MAKE brings the do-it-yourself mindset to all the technology in your life. Make Magazine celebrates your right to tweak, hack, and bend any technology to your own will. In this tutorial, Robert Bruce Thompson shows you how to make crystal iodine. As Thompson says in the video, crystal iodine is currently a schedule one compound, and in order to buy you have to fill out a lot of paperwork and you'll end up on a DEA list. This tutorial gets you around that, but proceed carefully.

How To: Make fireballs you can hold in your hand

This flame you CAN hold, without burning your skin off. Learn to make fireballs you can hold in your hand. This amazing video tutorial shows you how to do it. All you'll need for this little science experiment or fiery weapon is 100% cotton cloth, scissors, lighter fuel, cotton string, and a needle. Be careful to follow the directions in this how-to video carefully otherwise you'll really be playing with fire.

News: Cheeseburger Dipped in Acid (Plus: Why You Should Fear McDonald's)

Ok, so first Periodic Tables demonstrates how a McDonald's cheeseburger breaks down in your stomach during the digestion process. Everybody has hydrochloric acid in their stomach, so drop a burger in acid and you can see it happen before your eyes (minus the amino acids a human stomach would supply). Seems innocent enough. Here's what happened after 3.5 hours: NASTY. So my question is: does healthy food look the same? What would a pile of broccoli or granola look like? Probably just as nasty....

How To: Make manganese dioxide electrodes

Various electrochemical reactions requires that anodes do not degrade when used. Carbon is cheap, but degrades easily and platinum is extremely expensive. In a previous video, you learned "How to make cobalt and manganese nitrates", and you saw that titanium could be used as a cathode, but not as an anode due to an effect called passivation.

How To: Dissect a human to see the superficial layers of skin

Before you start dissecting the body of a human being, there are a few things you should probably learn first. This anatomical look at the human body will give you just what you need to delve into your human dissection. Just watch this video tutorial on a few bony landmarks you should be aware of by palpating, like the clavicles, the sternum and sternal notch, the rib cage, and the pelvic region.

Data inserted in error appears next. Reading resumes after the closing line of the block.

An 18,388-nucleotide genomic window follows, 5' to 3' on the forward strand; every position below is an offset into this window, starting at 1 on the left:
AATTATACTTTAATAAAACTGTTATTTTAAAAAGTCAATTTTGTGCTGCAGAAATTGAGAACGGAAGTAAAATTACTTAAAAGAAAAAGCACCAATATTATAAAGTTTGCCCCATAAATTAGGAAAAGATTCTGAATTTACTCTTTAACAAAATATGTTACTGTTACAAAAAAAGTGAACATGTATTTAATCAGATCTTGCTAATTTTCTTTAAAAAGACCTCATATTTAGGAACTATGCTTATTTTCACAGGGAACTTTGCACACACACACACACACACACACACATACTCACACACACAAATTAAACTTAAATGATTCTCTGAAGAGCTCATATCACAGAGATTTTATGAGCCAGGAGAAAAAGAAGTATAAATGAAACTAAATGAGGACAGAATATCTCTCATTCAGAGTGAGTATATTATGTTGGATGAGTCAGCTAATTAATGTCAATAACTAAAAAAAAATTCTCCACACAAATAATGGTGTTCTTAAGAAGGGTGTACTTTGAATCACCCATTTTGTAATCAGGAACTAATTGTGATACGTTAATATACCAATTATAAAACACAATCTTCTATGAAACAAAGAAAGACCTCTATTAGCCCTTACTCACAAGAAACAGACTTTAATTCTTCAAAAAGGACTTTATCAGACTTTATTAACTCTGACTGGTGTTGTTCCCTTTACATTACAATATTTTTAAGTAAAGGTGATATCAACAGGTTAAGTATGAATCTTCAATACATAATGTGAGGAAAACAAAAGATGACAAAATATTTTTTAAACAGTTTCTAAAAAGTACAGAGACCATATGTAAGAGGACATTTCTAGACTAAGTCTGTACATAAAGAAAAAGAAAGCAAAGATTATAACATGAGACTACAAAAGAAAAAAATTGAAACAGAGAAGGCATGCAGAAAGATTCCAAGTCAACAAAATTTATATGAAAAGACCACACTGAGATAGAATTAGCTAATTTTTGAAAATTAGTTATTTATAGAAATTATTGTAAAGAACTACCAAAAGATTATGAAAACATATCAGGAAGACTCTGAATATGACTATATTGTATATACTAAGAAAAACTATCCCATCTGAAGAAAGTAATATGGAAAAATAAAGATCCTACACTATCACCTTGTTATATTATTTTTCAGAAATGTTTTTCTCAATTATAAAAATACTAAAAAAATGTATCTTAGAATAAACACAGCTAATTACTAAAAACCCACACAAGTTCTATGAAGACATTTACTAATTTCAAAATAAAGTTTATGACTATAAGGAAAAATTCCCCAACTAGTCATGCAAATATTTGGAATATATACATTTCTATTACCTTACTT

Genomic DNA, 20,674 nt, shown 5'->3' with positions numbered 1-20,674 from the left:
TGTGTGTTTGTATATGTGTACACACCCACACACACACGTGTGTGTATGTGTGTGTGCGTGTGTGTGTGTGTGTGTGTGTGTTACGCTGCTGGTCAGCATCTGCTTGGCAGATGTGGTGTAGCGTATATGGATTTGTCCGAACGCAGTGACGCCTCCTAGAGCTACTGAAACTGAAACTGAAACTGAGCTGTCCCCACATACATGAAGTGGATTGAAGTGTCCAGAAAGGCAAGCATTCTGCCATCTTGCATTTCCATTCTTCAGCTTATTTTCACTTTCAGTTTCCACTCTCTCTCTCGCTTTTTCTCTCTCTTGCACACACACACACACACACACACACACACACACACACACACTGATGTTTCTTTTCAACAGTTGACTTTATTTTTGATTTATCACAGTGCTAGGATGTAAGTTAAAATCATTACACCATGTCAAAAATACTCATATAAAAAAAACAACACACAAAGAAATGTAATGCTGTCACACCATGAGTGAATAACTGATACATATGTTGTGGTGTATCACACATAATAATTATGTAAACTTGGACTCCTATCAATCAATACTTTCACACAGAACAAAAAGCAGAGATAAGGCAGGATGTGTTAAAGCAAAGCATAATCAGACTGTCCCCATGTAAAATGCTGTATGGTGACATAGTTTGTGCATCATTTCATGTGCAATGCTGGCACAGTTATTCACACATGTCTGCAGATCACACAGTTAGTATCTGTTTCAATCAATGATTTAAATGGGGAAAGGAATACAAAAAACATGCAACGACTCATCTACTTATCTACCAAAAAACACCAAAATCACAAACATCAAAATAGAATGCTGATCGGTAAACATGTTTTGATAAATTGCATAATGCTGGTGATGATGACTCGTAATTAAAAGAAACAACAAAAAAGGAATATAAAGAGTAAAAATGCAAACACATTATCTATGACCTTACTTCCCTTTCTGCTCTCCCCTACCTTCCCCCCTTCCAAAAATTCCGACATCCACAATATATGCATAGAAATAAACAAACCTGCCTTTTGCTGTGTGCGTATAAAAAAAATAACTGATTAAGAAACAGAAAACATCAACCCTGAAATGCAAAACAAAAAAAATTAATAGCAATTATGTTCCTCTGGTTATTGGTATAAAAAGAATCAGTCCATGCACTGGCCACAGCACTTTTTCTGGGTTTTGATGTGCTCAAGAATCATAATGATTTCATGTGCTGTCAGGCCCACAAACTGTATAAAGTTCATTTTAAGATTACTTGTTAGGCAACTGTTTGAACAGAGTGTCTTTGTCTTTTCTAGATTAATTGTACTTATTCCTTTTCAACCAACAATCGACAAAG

How To: Use the Entgegen-Zusammen naming scheme for alkenes in organic chemistry

What's in a name? Well, your chemistry grade, for one. In this free video science lesson from Internet pedagogical superstar Salman Khan, you'll learn how to .... Whether you need help studying for that next big test or could just use a hand finishing your homework, you're sure to be well served by this video lesson. For more information, including detailed, step-by-step instructions, take a look.

How To: Create a crazy ketchup packet water bottle experiment

This video displays a very interesting experiment or magic trick involving the concepts of density and buoyancy. You will need an empty plastic bottle with its label removed, some water, and a ketchup packet. Using the concepts of pressure and density, this video demonstrates an interesting experiment which can also double as an interesting party trick; by squeezing a full water bottle, you can cause the ketchup packet to rise and sink in the bottle at your whim. This video is an interesting ...

How To: Perform the Barus effect

Watch this instructional science video to observe the Barus effect in action. A dyed solution of POLYOX (polyethylene oxide - it is the stuff used as the lubricant on the strip found in all modern razors) is extruded from a 50 mL syringe. On exit, a marked swelling in the liquid stream several times the diameter of the orifice is observed. The effect is referred to as the Barus Effect, but it also goes by several other names including the Merrington Effect, Die Swell, and Extrudate Swell.

How To: Make boric acid from borax

This is a video tutorial in the Education category where you are going to learn how to make boric acid from borax. For this experiment you will need borax (disodium tetra borate) and conc. hydrochloric acid. Take 25 ml of hydrochloric acid and dilute it with 75 ml of water. Next take 6 - 7 gms of borax and dissolve it in boiling water. Now add equal amount of hydrochloric acid. Crystals of boric acid will start forming. They are completely insoluble in cold water. After about half an hour, fi...